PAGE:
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@jakubfijalkowski jakubfijalkowski commented Jul 16, 2020

@KaiserWerk: It doesn't really matter where it is, as long as you use correct ResourceManager to get the strings (provided that it is being generated, i.e. the file has correct type in MSBuild). The common location is to put it in Resources directory.

@KaiserWerk

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@KaiserWerk KaiserWerk commented Jul 16, 2020

@KaiserWerk: It doesn't really matter where it is, as long as you use correct ResourceManager to get the strings (provided that it is being generated, i.e. the file has correct type in MSBuild). The common location is to put it in Resources directory.

I already got it working, google helped. Thanks a lot to you, too!

@ghost1372

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@ghost1372 ghost1372 commented Jul 16, 2020

Unfortunately this method does not support binding to property,I found a better code that also supports binding
You can use the Handycontrols package to use it
github.com/ghost1372/handycontrols

@mhdb96

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@mhdb96 mhdb96 commented Aug 12, 2020

Works like a charm!! Thanks man.

@MarcinSzolke

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@MarcinSzolke MarcinSzolke commented Aug 12, 2020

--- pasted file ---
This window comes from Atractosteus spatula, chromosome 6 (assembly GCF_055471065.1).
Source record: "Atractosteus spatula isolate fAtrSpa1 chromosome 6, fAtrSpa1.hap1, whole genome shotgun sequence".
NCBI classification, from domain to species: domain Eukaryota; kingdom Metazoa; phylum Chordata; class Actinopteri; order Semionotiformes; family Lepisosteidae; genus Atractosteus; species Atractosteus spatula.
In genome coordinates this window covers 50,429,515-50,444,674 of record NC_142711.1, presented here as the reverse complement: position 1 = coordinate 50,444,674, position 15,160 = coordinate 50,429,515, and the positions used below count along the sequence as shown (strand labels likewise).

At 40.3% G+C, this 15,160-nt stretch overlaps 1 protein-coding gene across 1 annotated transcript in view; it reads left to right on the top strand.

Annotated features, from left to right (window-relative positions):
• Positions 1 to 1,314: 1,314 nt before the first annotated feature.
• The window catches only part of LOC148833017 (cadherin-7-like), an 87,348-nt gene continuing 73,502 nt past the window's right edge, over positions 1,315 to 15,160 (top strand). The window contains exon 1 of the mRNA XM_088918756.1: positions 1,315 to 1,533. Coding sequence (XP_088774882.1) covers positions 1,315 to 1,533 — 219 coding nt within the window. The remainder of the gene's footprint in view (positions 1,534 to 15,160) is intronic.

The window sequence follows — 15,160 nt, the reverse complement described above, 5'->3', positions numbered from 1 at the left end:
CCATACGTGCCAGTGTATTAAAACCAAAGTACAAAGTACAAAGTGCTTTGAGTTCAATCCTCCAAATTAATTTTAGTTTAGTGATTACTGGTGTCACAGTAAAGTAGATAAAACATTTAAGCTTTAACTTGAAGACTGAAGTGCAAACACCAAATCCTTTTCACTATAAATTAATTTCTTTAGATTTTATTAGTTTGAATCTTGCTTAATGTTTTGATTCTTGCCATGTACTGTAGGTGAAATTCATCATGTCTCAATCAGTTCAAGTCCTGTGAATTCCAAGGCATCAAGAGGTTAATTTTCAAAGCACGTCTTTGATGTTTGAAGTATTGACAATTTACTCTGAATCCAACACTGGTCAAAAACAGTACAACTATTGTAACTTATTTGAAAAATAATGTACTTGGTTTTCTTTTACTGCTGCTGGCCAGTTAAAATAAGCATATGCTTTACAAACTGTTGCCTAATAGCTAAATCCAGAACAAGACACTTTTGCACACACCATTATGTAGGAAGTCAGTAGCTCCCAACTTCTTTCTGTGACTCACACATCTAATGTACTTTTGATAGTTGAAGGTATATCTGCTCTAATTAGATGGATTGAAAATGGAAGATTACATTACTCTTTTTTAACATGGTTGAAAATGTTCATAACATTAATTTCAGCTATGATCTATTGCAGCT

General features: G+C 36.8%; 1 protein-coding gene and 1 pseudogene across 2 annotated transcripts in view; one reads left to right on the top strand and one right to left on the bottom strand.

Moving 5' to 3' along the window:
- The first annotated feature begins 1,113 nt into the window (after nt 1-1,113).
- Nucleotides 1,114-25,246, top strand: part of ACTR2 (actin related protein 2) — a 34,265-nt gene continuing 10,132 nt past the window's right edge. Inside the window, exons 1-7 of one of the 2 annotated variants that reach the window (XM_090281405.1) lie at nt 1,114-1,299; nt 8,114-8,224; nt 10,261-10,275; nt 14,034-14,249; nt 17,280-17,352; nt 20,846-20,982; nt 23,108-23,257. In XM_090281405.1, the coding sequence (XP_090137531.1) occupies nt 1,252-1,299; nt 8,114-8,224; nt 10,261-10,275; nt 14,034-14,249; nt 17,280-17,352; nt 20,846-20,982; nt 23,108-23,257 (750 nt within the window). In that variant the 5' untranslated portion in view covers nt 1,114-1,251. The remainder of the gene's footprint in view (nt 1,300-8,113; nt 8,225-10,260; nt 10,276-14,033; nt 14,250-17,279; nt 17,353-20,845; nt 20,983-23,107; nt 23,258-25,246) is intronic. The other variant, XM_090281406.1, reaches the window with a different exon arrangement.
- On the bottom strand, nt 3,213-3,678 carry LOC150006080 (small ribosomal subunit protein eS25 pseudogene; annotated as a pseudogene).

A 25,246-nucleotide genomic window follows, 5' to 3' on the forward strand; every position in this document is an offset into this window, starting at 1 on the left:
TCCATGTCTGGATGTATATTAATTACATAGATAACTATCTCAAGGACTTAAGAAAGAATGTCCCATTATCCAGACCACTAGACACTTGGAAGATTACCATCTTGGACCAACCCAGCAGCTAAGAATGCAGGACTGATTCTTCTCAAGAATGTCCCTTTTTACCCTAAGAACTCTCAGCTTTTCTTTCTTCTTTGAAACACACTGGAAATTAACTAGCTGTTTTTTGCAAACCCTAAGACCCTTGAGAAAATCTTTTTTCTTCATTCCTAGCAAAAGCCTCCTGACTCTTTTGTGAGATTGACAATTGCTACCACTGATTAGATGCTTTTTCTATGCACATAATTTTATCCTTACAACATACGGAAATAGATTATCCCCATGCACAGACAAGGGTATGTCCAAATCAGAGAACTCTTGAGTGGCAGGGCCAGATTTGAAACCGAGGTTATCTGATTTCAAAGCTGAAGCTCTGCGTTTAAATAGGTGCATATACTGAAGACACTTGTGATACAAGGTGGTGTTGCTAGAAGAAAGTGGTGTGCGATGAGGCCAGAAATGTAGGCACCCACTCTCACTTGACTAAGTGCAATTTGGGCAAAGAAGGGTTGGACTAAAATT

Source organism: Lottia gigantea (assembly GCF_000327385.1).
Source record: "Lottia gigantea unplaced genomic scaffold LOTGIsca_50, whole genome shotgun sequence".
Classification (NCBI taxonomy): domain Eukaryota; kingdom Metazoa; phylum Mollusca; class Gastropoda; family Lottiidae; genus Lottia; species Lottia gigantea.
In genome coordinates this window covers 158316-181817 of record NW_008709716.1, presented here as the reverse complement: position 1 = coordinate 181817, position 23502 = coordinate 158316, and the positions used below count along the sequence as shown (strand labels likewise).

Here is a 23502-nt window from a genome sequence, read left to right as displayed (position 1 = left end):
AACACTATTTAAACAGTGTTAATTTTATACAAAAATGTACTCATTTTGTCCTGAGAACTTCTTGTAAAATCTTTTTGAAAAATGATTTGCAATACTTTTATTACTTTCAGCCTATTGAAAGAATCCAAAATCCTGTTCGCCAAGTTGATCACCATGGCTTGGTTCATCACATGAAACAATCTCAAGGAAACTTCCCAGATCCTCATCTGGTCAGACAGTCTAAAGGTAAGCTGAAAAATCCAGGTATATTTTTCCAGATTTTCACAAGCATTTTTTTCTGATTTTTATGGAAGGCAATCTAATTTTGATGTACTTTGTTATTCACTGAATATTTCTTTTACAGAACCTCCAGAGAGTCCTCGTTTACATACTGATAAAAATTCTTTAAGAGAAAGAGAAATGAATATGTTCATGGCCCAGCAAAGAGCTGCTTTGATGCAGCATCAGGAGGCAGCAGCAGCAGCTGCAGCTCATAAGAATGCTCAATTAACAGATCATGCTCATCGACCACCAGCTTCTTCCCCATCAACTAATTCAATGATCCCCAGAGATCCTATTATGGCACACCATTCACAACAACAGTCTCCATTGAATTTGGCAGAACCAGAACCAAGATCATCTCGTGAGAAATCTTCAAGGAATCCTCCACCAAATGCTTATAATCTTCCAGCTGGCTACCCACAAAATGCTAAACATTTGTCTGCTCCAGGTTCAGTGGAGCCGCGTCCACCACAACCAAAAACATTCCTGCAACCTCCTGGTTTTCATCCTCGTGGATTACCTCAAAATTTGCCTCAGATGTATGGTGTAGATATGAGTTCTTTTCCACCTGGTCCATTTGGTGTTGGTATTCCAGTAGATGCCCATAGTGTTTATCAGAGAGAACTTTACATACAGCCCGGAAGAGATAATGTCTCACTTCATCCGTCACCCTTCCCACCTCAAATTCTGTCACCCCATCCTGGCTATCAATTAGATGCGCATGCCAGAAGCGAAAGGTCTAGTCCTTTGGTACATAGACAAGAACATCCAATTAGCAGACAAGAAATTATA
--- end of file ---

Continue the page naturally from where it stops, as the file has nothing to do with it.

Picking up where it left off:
everything (property binding) works but it is (da vinci code = to run You must replace one element : ) ) ...
VIEW:

  1. xmlns:local="clr-namespace:MyNamespace.UserInterface.Common.Localization"
  2. <TextBlock Text="{local:LocK name}"/>
  3. the Resource files in the code above default are placed in the PROPERTIES folder(but You can adjust the ResourceManager
    properties
    ):
@nevaran

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@nevaran nevaran commented Nov 23, 2020

Since I had a bit of trouble figuring out how to actually use the class, heres examples to help others:

XAML:
xmlns:local="clr-namespace:MyNamespace.LocalizationNamespace"
The namespace for xaml is whatever you set it in the class.

Usage:
"{local:Loc <PropertyName>}"

C#:
Properties.Resources.ResourceManager.GetString(nameof(Properties.Resources.<PROPERTYNAME>), Localization.TranslationSource.Instance.CurrentCulture);

And for switching to the actual culture:
C#:
Localization.TranslationSource.Instance.CurrentCulture = CultureInfo.GetCultureInfo("en-example");

@jakubfijalkowski

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@jakubfijalkowski jakubfijalkowski commented Nov 23, 2020

@nevaran - you can check the blog post that I wrote about this. It explains how it works a little bit better (although it might not be fully explanatory).

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@nevaran nevaran commented Nov 23, 2020